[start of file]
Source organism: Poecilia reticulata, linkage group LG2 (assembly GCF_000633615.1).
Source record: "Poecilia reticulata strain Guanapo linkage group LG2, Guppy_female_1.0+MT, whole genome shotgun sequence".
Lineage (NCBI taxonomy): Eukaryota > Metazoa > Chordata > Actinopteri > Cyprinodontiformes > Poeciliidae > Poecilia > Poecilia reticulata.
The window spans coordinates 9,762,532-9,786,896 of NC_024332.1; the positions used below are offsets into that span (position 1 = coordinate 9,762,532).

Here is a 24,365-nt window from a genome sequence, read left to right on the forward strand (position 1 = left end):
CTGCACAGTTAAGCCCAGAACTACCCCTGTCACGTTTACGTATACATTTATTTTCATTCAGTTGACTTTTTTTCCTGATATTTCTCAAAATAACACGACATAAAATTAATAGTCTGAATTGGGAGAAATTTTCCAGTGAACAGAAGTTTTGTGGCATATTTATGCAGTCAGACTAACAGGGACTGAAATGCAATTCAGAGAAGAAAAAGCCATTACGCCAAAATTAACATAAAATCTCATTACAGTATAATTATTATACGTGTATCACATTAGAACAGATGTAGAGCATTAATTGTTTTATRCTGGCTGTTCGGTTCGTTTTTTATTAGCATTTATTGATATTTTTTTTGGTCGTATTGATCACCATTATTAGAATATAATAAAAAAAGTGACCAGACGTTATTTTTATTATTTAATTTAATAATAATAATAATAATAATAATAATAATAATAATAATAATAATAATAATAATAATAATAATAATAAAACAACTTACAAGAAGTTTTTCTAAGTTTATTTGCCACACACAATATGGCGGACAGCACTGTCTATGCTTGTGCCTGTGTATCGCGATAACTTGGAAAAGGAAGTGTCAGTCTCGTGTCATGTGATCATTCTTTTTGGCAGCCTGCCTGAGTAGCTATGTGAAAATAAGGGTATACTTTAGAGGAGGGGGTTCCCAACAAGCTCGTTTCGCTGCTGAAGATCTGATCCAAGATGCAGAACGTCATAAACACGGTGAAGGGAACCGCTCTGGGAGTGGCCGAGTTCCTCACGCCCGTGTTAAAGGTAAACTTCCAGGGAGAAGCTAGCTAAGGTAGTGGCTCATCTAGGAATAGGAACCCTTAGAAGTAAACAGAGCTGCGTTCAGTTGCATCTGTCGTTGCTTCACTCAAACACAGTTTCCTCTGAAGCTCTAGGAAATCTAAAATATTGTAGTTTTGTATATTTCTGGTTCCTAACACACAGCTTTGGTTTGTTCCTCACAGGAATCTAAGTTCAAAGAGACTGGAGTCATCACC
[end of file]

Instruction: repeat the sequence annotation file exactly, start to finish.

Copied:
Source organism: Poecilia reticulata, linkage group LG2 (assembly GCF_000633615.1).
Source record: "Poecilia reticulata strain Guanapo linkage group LG2, Guppy_female_1.0+MT, whole genome shotgun sequence".
Lineage (NCBI taxonomy): Eukaryota > Metazoa > Chordata > Actinopteri > Cyprinodontiformes > Poeciliidae > Poecilia > Poecilia reticulata.
The window spans coordinates 9,762,532-9,786,896 of NC_024332.1; the positions used below are offsets into that span (position 1 = coordinate 9,762,532).

Here is a 24,365-nt window from a genome sequence, read left to right on the forward strand (position 1 = left end):
CTGCACAGTTAAGCCCAGAACTACCCCTGTCACGTTTACGTATACATTTATTTTCATTCAGTTGACTTTTTTTCCTGATATTTCTCAAAATAACACGACATAAAATTAATAGTCTGAATTGGGAGAAATTTTCCAGTGAACAGAAGTTTTGTGGCATATTTATGCAGTCAGACTAACAGGGACTGAAATGCAATTCAGAGAAGAAAAAGCCATTACGCCAAAATTAACATAAAATCTCATTACAGTATAATTATTATACGTGTATCACATTAGAACAGATGTAGAGCATTAATTGTTTTATRCTGGCTGTTCGGTTCGTTTTTTATTAGCATTTATTGATATTTTTTTTGGTCGTATTGATCACCATTATTAGAATATAATAAAAAAAGTGACCAGACGTTATTTTTATTATTTAATTTAATAATAATAATAATAATAATAATAATAATAATAATAATAATAATAATAATAATAATAATAATAATAAAACAACTTACAAGAAGTTTTTCTAAGTTTATTTGCCACACACAATATGGCGGACAGCACTGTCTATGCTTGTGCCTGTGTATCGCGATAACTTGGAAAAGGAAGTGTCAGTCTCGTGTCATGTGATCATTCTTTTTGGCAGCCTGCCTGAGTAGCTATGTGAAAATAAGGGTATACTTTAGAGGAGGGGGTTCCCAACAAGCTCGTTTCGCTGCTGAAGATCTGATCCAAGATGCAGAACGTCATAAACACGGTGAAGGGAACCGCTCTGGGAGTGGCCGAGTTCCTCACGCCCGTGTTAAAGGTAAACTTCCAGGGAGAAGCTAGCTAAGGTAGTGGCTCATCTAGGAATAGGAACCCTTAGAAGTAAACAGAGCTGCGTTCAGTTGCATCTGTCGTTGCTTCACTCAAACACAGTTTCCTCTGAAGCTCTAGGAAATCTAAAATATTGTAGTTTTGTATATTTCTGGTTCCTAACACACAGCTTTGGTTTGTTCCTCACAGGAATCTAAGTTCAAAGAGACTGGAGTCATCACC